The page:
Below is the official proclamation issued by the First Continental Congress.  Note that they were interested in not only glorifying God for His blessing and provision, but also spreading "the practice of true and undefiled religion, which is the great foundation of public prosperity and national happiness."

IT being the indispensable duty of all Nations, not only to offer up their supplications to ALMIGHTY GOD, the giver of all good, for his gracious assistance in a time of distress, but also in a solemn and public manner to give him praise for his goodness in general, and especially for great and signal interpositions of his providence in their behalf: Therefore the United States in Congress assembled, taking into their consideration the many instances of divine goodness to these States, in the course of the important conflict in which they have been so long engaged----- Do hereby recommend to the inhabitants of these States in general, to observe, and request the several States to interpose their authority in appointing and commanding the observation of THURSDAY the twenty-eight day of NOVEMBER next, as a day of solemn THANKSGIVING to GOD for all his mercies: and they do further recommend to all ranks, to testify to their gratitude to GOD for his goodness, by a cheerful obedience of his laws, and by promoting, each in his station, and by his influence, the practice of true and undefiled religion, which is the great foundation of public prosperity and national happiness.

Done in Congress, at Philadelphia, the eleventh day of October, AD 1782.

Tuesday, November 23, 2010

God and the Philosophers

I spent all of last week in Atlanta at the annual Evangelical Theological Society/Evangelical Philosophical Society meetings.  The ETS/EPS meetings happened over three days, where top scholars discuss the latest issues of religious significance or Bible understanding. It’s always an informative time and helps me understand then progress currently being made as well as get a good idea of topics to teach on in my apologetics classes.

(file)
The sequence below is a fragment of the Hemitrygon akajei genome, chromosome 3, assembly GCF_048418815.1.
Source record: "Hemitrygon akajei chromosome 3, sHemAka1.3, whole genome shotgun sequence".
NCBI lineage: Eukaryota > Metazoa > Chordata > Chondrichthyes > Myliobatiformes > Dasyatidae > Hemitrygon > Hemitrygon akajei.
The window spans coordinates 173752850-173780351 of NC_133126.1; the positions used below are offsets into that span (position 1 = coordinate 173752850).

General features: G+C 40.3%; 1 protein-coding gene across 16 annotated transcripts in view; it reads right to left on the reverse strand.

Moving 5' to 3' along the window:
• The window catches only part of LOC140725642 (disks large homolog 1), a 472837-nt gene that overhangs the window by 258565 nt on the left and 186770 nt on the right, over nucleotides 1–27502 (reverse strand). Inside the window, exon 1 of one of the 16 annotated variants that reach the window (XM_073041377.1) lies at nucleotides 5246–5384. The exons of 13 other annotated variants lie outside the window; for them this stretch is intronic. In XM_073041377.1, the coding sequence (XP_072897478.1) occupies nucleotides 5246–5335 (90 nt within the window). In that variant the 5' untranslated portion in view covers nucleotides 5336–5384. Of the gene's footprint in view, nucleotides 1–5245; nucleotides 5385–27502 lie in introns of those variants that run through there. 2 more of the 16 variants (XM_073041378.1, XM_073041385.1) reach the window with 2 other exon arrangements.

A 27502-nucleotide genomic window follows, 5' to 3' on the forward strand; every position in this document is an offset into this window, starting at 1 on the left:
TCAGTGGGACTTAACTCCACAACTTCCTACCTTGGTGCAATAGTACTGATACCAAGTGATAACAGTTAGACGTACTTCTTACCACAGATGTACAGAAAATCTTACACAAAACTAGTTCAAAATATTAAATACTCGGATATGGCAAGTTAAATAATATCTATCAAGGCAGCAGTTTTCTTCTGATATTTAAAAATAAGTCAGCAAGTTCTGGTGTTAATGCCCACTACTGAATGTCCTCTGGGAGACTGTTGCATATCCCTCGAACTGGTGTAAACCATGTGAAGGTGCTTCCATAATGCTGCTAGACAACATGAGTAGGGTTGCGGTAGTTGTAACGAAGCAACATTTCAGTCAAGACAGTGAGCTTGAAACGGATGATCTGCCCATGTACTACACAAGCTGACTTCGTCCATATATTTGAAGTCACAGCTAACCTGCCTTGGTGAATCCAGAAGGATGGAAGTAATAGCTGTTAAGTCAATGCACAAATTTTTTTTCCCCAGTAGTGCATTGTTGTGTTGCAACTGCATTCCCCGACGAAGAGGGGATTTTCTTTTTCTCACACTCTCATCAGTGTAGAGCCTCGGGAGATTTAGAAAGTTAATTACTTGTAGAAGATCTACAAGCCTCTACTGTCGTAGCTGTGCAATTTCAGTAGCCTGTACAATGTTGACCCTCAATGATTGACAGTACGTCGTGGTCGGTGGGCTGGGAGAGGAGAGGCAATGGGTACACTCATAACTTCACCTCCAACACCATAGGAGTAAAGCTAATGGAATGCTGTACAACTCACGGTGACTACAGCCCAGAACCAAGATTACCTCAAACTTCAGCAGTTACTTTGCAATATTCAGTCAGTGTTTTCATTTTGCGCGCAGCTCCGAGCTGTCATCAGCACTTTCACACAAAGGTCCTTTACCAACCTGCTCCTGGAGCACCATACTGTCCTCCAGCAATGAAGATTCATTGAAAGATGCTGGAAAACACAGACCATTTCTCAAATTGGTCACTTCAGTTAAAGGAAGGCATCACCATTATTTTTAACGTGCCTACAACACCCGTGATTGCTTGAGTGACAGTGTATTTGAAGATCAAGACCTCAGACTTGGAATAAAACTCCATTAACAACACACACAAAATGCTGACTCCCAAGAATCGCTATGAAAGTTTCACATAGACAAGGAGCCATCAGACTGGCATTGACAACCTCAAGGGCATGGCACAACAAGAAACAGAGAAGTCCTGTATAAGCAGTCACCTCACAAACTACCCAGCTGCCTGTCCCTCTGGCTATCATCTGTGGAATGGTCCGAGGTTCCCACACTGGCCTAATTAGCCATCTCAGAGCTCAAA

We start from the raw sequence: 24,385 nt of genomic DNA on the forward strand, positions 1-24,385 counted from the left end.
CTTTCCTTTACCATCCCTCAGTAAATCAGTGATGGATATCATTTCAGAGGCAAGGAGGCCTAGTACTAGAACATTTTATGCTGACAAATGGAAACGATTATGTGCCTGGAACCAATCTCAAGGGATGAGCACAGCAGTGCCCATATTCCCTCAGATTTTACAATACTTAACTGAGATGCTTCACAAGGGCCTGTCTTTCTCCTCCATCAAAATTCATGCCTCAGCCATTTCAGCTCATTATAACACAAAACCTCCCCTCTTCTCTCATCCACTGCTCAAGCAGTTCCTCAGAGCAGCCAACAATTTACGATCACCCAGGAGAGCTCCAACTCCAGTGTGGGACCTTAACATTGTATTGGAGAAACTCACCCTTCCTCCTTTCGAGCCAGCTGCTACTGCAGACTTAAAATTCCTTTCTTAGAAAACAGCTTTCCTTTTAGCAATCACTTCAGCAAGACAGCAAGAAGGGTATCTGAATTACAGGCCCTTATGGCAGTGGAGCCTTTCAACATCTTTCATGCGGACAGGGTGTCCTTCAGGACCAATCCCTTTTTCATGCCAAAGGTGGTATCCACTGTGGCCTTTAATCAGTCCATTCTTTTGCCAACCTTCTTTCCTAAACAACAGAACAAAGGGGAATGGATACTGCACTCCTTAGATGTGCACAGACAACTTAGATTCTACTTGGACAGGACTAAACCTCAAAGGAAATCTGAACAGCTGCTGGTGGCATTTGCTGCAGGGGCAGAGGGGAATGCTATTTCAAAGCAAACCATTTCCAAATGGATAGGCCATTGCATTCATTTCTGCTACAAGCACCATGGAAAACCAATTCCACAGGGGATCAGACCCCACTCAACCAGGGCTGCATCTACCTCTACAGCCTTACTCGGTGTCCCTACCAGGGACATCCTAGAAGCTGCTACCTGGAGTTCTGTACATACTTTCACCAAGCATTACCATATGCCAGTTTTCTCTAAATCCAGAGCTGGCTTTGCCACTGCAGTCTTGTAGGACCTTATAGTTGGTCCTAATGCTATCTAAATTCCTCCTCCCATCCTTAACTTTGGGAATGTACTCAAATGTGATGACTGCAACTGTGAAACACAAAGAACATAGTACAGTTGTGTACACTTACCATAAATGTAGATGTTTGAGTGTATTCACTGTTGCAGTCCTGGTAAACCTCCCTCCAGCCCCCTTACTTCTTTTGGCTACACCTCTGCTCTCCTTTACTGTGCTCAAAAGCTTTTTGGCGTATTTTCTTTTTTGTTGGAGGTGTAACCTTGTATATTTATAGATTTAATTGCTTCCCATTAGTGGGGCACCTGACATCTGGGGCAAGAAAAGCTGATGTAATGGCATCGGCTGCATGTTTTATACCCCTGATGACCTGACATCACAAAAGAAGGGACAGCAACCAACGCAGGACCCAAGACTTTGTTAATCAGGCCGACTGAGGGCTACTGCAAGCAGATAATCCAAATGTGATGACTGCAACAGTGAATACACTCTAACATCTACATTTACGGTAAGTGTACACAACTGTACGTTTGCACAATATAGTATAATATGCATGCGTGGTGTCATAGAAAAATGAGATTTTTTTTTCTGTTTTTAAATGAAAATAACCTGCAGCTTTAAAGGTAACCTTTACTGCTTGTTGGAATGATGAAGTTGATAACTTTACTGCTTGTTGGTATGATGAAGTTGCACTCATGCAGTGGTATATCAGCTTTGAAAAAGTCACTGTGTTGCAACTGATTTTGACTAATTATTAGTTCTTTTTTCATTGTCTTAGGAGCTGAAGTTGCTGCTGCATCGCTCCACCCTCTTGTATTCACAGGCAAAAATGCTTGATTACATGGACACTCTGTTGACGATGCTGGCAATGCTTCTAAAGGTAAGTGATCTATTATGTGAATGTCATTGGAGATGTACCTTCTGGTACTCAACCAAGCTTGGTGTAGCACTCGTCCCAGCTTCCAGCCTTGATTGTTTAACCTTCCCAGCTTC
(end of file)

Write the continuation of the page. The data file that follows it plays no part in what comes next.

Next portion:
Some of the papers I heard were very interesting. Dr. Michael Licona spoke about his new book The Resurrection of Jesus: A New Historiographical Approach.  I’d received a pre-published version of the hefty book (700 pages!) and have been enjoying it immensely. You can see a small clip of Mike’s presentation here:

Dr. Gary Habermas presented some new findings of the Shroud of Turin that really caught my ear. It seems the Shroud exhibits x-ray type images, where you can see the teeth and metacarpals on the image – very odd for someone to render those if they were trying to fake an image.  There was also a 15 foot full-scale replica of the shroud at the exhibit.

J.P. Moreland defended his argument that consciousness cannot in any way arise from non-conscious material, thereby offering evidence for the existence of God, and William Lane Craig spoke on Peter Van Inwagen’s approach to God and Other Uncreated Beings.

The highlight of the EPS conference was the plenary talk by Dr. Alvin Plantinga, where he demonstrated that the position of naturalism actually contradicts the concept of evolution. Since naturalists deny the supernatural, they must believe in evolution as the origin and development of all life, which means naturalists hold to a self-contradictory view!  The paper was fascinating albeit a bit technical for the non-philosopher.

Along with the Annual Meeting, the EPS also presents an annual Apologetics Conference at a local church.  I was honored to be asked to speak at this year’s event, and I’ll report more on that in my next post.